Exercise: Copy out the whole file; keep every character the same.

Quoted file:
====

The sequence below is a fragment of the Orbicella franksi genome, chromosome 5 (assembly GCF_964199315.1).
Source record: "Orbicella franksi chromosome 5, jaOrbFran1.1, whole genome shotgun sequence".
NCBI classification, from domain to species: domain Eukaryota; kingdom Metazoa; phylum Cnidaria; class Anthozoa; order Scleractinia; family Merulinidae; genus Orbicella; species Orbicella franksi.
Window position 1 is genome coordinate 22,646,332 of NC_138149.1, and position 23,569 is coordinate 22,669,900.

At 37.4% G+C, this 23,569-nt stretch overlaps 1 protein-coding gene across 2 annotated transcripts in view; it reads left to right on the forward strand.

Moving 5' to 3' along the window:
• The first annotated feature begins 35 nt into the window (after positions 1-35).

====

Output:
The sequence below is a fragment of the Orbicella franksi genome, chromosome 5 (assembly GCF_964199315.1).
Source record: "Orbicella franksi chromosome 5, jaOrbFran1.1, whole genome shotgun sequence".
NCBI classification, from domain to species: domain Eukaryota; kingdom Metazoa; phylum Cnidaria; class Anthozoa; order Scleractinia; family Merulinidae; genus Orbicella; species Orbicella franksi.
Window position 1 is genome coordinate 22,646,332 of NC_138149.1, and position 23,569 is coordinate 22,669,900.

At 37.4% G+C, this 23,569-nt stretch overlaps 1 protein-coding gene across 2 annotated transcripts in view; it reads left to right on the forward strand.

Moving 5' to 3' along the window:
• The first annotated feature begins 35 nt into the window (after positions 1-35).